After experiencing a sharp increase in foreclosure filings during the first half of 2012, Riverside and Brookfield ended the year with the number of foreclosures slowing considerably.

Through June 30, Riverside was socked with 38 foreclosure filings, which represented an 81 percent increase over the same time period in 2011. While the entire suburban Chicago region saw a jump in foreclosure filings during 2012, Riverside was hit particularly hard during the first half of the year.

However, just 14 filings were reported during the second half of 2012, according to the Woodstock Institute, a nonprofit organization that tracks foreclosure activity in northeast Illinois.

Riverside ended 2012 with 52 foreclosure filings. That’s a 30 percent increase compared to 2011, when Riverside reported 40. It also makes 2012 the worst year for foreclosure filings in Riverside since the recession began. The previous high-water mark was in 2010, when 51 foreclosures were filed in Riverside.

Foreclosure filings in Brookfield, meanwhile, rose 5 percent in 2012 compared to the previous year. Brookfield ended 2012 with 147 foreclosure filings, equaling the number the village experienced in 2010.

But Brookfield started the year looking like the village would see more than a 25 percent spike in foreclosures, with 88 reported through June 30. In the last six months of 2012, foreclosure filing activity slackened, with 59 reported.

In North Riverside, by contrast, foreclosure filings decreased by 4 percent. After seeing the number of filings rise from 2010 to 2011, North Riverside looked to be on track for another 26 percent increase in foreclosures as of June 30.

Through the first six months of 2012, North Riverside reported 29 filings. But in the final six months, the village saw just 19, giving the village 48 for the year. In 2011, North Riverside reported 50 foreclosures.

The slowdown in the number of filings was consistent throughout the six-county Chicago region, said Spencer Cowan, vice president of research at the Woodstock Institute.

Cowan said he’s not sure that the late-year slowdown will continue in 2013, but said it’s possible that banks are trying to find ways to bypass the lengthy process, through short sales and deeds in lieu of foreclosure.

“They can deal with it this year or deal with it in 2015,” said Cowan. “That’s a pretty straightforward business proposition. That will affect filings — how banks get resolutions to these kinds of things.”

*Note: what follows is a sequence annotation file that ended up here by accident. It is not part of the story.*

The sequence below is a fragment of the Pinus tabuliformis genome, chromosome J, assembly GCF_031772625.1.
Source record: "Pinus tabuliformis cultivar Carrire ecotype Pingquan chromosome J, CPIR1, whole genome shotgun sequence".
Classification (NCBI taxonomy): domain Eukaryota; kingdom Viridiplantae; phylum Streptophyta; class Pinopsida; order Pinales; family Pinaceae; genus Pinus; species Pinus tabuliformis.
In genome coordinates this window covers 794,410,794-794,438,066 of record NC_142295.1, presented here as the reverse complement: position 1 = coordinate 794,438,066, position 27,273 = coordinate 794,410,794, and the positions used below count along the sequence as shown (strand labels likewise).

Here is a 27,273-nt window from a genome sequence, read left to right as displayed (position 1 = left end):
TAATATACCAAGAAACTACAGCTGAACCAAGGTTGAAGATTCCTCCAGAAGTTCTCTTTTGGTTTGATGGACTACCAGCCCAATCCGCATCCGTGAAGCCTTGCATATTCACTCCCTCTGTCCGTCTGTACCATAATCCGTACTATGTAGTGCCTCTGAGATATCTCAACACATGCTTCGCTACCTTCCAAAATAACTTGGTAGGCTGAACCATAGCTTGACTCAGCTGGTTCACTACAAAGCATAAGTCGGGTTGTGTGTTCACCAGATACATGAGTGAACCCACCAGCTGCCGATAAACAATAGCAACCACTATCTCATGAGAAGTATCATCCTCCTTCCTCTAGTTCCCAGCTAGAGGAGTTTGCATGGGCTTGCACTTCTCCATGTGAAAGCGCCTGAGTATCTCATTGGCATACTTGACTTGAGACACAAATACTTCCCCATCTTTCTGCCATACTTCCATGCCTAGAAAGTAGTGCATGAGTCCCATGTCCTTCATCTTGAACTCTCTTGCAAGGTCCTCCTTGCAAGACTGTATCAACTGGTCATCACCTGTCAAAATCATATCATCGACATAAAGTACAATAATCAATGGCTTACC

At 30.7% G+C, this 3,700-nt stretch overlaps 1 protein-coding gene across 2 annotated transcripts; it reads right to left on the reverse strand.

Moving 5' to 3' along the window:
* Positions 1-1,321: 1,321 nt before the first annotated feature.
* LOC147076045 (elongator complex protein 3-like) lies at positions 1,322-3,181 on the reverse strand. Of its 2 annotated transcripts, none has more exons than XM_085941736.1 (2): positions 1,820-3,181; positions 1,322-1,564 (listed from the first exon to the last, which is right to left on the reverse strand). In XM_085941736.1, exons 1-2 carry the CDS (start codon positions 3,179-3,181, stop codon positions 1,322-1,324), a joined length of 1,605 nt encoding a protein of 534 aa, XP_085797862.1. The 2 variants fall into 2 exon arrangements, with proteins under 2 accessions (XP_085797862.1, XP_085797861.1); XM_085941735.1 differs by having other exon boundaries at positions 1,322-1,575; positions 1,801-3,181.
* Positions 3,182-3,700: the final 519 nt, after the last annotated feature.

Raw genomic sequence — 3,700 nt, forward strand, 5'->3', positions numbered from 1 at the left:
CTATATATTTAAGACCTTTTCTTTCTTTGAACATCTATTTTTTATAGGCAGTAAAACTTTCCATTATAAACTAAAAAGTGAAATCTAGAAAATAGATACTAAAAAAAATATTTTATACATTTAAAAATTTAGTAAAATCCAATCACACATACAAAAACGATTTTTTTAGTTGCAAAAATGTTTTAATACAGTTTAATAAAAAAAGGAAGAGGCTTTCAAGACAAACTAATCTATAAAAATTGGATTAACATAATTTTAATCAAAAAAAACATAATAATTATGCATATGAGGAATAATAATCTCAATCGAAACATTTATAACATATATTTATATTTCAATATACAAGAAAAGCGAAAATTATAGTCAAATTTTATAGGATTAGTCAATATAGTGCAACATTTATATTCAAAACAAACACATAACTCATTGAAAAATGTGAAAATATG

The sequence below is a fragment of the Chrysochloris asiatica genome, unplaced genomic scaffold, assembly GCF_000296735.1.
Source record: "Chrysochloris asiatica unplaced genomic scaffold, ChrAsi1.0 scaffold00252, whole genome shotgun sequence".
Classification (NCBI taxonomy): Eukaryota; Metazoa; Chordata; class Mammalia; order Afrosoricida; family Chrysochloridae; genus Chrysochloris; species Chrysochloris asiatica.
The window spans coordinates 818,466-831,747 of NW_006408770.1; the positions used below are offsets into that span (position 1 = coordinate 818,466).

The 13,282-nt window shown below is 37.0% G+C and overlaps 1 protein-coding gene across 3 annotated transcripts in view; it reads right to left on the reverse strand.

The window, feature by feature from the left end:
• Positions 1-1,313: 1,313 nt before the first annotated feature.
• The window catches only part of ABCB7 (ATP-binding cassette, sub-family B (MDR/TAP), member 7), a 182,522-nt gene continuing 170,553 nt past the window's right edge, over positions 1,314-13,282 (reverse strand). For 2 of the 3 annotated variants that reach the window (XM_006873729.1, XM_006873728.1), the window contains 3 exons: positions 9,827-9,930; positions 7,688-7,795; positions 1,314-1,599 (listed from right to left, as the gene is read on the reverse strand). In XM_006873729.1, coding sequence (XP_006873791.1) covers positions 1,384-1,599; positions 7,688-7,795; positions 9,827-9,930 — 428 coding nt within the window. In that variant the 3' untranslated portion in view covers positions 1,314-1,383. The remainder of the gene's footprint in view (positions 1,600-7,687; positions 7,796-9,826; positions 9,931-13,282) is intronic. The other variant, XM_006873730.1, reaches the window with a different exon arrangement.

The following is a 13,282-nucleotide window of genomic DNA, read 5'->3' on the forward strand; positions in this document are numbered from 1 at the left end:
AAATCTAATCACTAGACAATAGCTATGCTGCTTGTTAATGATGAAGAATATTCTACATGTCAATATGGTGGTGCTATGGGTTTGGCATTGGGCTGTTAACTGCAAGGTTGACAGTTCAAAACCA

Throughout the six-county region, according to the Woodstock Institute, foreclosure activity was pretty flat. In the city of Chicago, foreclosure filings fell by 1.4 percent in 2012, although there were pockets where filings rose sharply. In West Garfield Park on the city’s West Side, filings rose 27.8 percent. In Calumet Heights on the South Side, foreclosures jumped 47 percent in 2012.

Other areas seeing foreclosure filings increase noticeably were in the collar counties. While Riverside may have seen a sharp increase at 30 percent, places like Plainfield reported filings up 69.4 percent and Matteson 71.5 percent.

According to Cowan, part of that trend can be explained by the fact that Chicago was hit hard by foreclosure activity early on in the housing crash, while suburban homeowners experienced what he termed “the slow-motion train wreck” — homeowners who weathered the first years of the recession, but slowly were squeezed out of their properties as the recession continued.

“If my wife and I own a home that’s underwater, and if my wife gets her hours cut at work, we can’t pay our mortgage. But we can’t sell and downsize either because we’re underwater,” Cowan said. “We see it happening, but there’s nothing we can do.”

The Woodstock Institute also reported that in 2012 the number of properties to complete the foreclosure process rose sharply throughout the six-county region. The number of foreclosure auctions in the region grew by 73.8 percent in 2012 compared to 2011.

Much of the increase can be attributed to the resolution of the so-called “robo-signing” mortgage foreclosure scandal in 2011. Banks involved in the scandal had put a halt to foreclosures as the courts settled the matter.

The number of foreclosure auctions in Riverside jumped 111 percent to 19 in 2012 compared to the nine auctions in 2011. All but one of those auctions ended with the bank owning the foreclosed property.

In Brookfield the number of completed auctions — 77 in all — increased by 92.5 percent in 2012. Only in North Riverside, where foreclosure filings fell, did the number of auctions also fall.

After seeing 14 completed auctions in 2011, North Riverside reported just nine in 2012, a decrease of 35.7 percent.

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